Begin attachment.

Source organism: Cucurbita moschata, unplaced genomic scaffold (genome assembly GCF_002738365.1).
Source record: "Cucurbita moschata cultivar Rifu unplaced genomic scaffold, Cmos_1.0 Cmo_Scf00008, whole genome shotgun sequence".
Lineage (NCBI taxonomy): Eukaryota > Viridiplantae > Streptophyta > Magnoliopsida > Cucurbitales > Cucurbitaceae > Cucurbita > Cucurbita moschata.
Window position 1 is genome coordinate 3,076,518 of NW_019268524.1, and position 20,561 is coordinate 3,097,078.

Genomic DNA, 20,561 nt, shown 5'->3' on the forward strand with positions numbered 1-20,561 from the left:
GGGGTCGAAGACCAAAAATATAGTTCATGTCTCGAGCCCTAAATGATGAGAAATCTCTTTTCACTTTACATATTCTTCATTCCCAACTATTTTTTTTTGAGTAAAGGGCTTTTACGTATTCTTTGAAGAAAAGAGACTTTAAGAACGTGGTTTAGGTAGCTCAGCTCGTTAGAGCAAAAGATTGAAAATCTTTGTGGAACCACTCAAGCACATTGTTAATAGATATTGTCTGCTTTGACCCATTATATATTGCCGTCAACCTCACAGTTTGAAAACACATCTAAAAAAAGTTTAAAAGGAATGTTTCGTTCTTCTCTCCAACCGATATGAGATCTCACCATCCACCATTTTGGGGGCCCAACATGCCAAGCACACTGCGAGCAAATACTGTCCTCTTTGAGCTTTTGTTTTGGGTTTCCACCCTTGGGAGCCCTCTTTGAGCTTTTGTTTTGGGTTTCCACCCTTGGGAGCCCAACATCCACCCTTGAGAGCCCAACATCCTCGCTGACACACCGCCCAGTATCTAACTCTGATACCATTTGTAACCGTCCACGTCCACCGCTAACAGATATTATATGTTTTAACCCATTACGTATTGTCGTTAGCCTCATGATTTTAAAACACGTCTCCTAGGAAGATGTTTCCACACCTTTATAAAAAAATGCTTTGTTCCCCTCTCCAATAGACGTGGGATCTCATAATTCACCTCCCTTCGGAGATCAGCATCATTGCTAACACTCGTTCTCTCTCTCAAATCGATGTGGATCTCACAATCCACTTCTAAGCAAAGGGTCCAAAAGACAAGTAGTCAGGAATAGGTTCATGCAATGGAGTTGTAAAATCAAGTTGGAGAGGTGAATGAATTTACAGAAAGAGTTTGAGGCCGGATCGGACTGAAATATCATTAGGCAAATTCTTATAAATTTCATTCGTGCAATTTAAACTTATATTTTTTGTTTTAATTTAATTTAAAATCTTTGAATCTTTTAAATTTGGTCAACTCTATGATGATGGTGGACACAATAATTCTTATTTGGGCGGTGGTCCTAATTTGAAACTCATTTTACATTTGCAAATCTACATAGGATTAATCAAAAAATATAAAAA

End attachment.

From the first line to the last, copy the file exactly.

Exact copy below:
Source organism: Cucurbita moschata, unplaced genomic scaffold (genome assembly GCF_002738365.1).
Source record: "Cucurbita moschata cultivar Rifu unplaced genomic scaffold, Cmos_1.0 Cmo_Scf00008, whole genome shotgun sequence".
Lineage (NCBI taxonomy): Eukaryota > Viridiplantae > Streptophyta > Magnoliopsida > Cucurbitales > Cucurbitaceae > Cucurbita > Cucurbita moschata.
Window position 1 is genome coordinate 3,076,518 of NW_019268524.1, and position 20,561 is coordinate 3,097,078.

Genomic DNA, 20,561 nt, shown 5'->3' on the forward strand with positions numbered 1-20,561 from the left:
GGGGTCGAAGACCAAAAATATAGTTCATGTCTCGAGCCCTAAATGATGAGAAATCTCTTTTCACTTTACATATTCTTCATTCCCAACTATTTTTTTTTGAGTAAAGGGCTTTTACGTATTCTTTGAAGAAAAGAGACTTTAAGAACGTGGTTTAGGTAGCTCAGCTCGTTAGAGCAAAAGATTGAAAATCTTTGTGGAACCACTCAAGCACATTGTTAATAGATATTGTCTGCTTTGACCCATTATATATTGCCGTCAACCTCACAGTTTGAAAACACATCTAAAAAAAGTTTAAAAGGAATGTTTCGTTCTTCTCTCCAACCGATATGAGATCTCACCATCCACCATTTTGGGGGCCCAACATGCCAAGCACACTGCGAGCAAATACTGTCCTCTTTGAGCTTTTGTTTTGGGTTTCCACCCTTGGGAGCCCTCTTTGAGCTTTTGTTTTGGGTTTCCACCCTTGGGAGCCCAACATCCACCCTTGAGAGCCCAACATCCTCGCTGACACACCGCCCAGTATCTAACTCTGATACCATTTGTAACCGTCCACGTCCACCGCTAACAGATATTATATGTTTTAACCCATTACGTATTGTCGTTAGCCTCATGATTTTAAAACACGTCTCCTAGGAAGATGTTTCCACACCTTTATAAAAAAATGCTTTGTTCCCCTCTCCAATAGACGTGGGATCTCATAATTCACCTCCCTTCGGAGATCAGCATCATTGCTAACACTCGTTCTCTCTCTCAAATCGATGTGGATCTCACAATCCACTTCTAAGCAAAGGGTCCAAAAGACAAGTAGTCAGGAATAGGTTCATGCAATGGAGTTGTAAAATCAAGTTGGAGAGGTGAATGAATTTACAGAAAGAGTTTGAGGCCGGATCGGACTGAAATATCATTAGGCAAATTCTTATAAATTTCATTCGTGCAATTTAAACTTATATTTTTTGTTTTAATTTAATTTAAAATCTTTGAATCTTTTAAATTTGGTCAACTCTATGATGATGGTGGACACAATAATTCTTATTTGGGCGGTGGTCCTAATTTGAAACTCATTTTACATTTGCAAATCTACATAGGATTAATCAAAAAATATAAAAA